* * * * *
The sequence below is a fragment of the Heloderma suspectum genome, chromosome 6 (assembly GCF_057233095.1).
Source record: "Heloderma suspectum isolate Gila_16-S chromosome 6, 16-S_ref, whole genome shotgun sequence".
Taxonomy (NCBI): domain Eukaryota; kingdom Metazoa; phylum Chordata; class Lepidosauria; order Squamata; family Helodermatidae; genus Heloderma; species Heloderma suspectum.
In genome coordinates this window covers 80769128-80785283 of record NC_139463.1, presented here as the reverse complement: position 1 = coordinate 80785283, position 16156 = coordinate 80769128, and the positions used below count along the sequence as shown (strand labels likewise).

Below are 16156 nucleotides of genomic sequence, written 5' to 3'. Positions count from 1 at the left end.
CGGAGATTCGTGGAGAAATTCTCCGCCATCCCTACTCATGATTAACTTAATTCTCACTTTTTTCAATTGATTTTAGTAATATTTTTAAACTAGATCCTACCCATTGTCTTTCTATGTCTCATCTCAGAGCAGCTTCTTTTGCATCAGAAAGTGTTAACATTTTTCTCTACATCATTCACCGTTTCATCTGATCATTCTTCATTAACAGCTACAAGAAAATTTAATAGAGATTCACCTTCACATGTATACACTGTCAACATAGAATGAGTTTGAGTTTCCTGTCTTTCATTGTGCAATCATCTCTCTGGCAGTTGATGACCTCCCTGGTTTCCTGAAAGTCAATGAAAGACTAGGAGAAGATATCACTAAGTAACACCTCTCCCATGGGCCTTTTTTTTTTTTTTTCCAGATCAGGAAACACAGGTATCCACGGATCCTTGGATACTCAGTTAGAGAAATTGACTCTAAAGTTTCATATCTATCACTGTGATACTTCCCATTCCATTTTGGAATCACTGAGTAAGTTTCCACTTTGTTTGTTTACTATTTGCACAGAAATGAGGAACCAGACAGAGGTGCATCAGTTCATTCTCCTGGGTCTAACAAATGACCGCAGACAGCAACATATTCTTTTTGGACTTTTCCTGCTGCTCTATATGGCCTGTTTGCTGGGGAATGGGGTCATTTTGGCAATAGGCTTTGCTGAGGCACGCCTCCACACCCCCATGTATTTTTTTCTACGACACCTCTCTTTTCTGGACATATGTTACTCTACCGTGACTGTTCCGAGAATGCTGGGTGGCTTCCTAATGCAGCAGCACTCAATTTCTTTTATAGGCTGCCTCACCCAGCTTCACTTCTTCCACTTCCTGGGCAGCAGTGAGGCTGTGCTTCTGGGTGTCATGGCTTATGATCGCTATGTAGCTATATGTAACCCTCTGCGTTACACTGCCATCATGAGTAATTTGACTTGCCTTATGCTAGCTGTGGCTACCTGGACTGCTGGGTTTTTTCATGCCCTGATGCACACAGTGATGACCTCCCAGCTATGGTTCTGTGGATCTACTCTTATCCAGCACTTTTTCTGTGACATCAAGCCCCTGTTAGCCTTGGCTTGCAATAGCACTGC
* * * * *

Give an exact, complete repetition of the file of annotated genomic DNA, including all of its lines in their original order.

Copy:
The sequence below is a fragment of the Heloderma suspectum genome, chromosome 6 (assembly GCF_057233095.1).
Source record: "Heloderma suspectum isolate Gila_16-S chromosome 6, 16-S_ref, whole genome shotgun sequence".
Taxonomy (NCBI): domain Eukaryota; kingdom Metazoa; phylum Chordata; class Lepidosauria; order Squamata; family Helodermatidae; genus Heloderma; species Heloderma suspectum.
In genome coordinates this window covers 80769128-80785283 of record NC_139463.1, presented here as the reverse complement: position 1 = coordinate 80785283, position 16156 = coordinate 80769128, and the positions used below count along the sequence as shown (strand labels likewise).

Below are 16156 nucleotides of genomic sequence, written 5' to 3'. Positions count from 1 at the left end.
CGGAGATTCGTGGAGAAATTCTCCGCCATCCCTACTCATGATTAACTTAATTCTCACTTTTTTCAATTGATTTTAGTAATATTTTTAAACTAGATCCTACCCATTGTCTTTCTATGTCTCATCTCAGAGCAGCTTCTTTTGCATCAGAAAGTGTTAACATTTTTCTCTACATCATTCACCGTTTCATCTGATCATTCTTCATTAACAGCTACAAGAAAATTTAATAGAGATTCACCTTCACATGTATACACTGTCAACATAGAATGAGTTTGAGTTTCCTGTCTTTCATTGTGCAATCATCTCTCTGGCAGTTGATGACCTCCCTGGTTTCCTGAAAGTCAATGAAAGACTAGGAGAAGATATCACTAAGTAACACCTCTCCCATGGGCCTTTTTTTTTTTTTTTCCAGATCAGGAAACACAGGTATCCACGGATCCTTGGATACTCAGTTAGAGAAATTGACTCTAAAGTTTCATATCTATCACTGTGATACTTCCCATTCCATTTTGGAATCACTGAGTAAGTTTCCACTTTGTTTGTTTACTATTTGCACAGAAATGAGGAACCAGACAGAGGTGCATCAGTTCATTCTCCTGGGTCTAACAAATGACCGCAGACAGCAACATATTCTTTTTGGACTTTTCCTGCTGCTCTATATGGCCTGTTTGCTGGGGAATGGGGTCATTTTGGCAATAGGCTTTGCTGAGGCACGCCTCCACACCCCCATGTATTTTTTTCTACGACACCTCTCTTTTCTGGACATATGTTACTCTACCGTGACTGTTCCGAGAATGCTGGGTGGCTTCCTAATGCAGCAGCACTCAATTTCTTTTATAGGCTGCCTCACCCAGCTTCACTTCTTCCACTTCCTGGGCAGCAGTGAGGCTGTGCTTCTGGGTGTCATGGCTTATGATCGCTATGTAGCTATATGTAACCCTCTGCGTTACACTGCCATCATGAGTAATTTGACTTGCCTTATGCTAGCTGTGGCTACCTGGACTGCTGGGTTTTTTCATGCCCTGATGCACACAGTGATGACCTCCCAGCTATGGTTCTGTGGATCTACTCTTATCCAGCACTTTTTCTGTGACATCAAGCCCCTGTTAGCCTTGGCTTGCAATAGCACTGC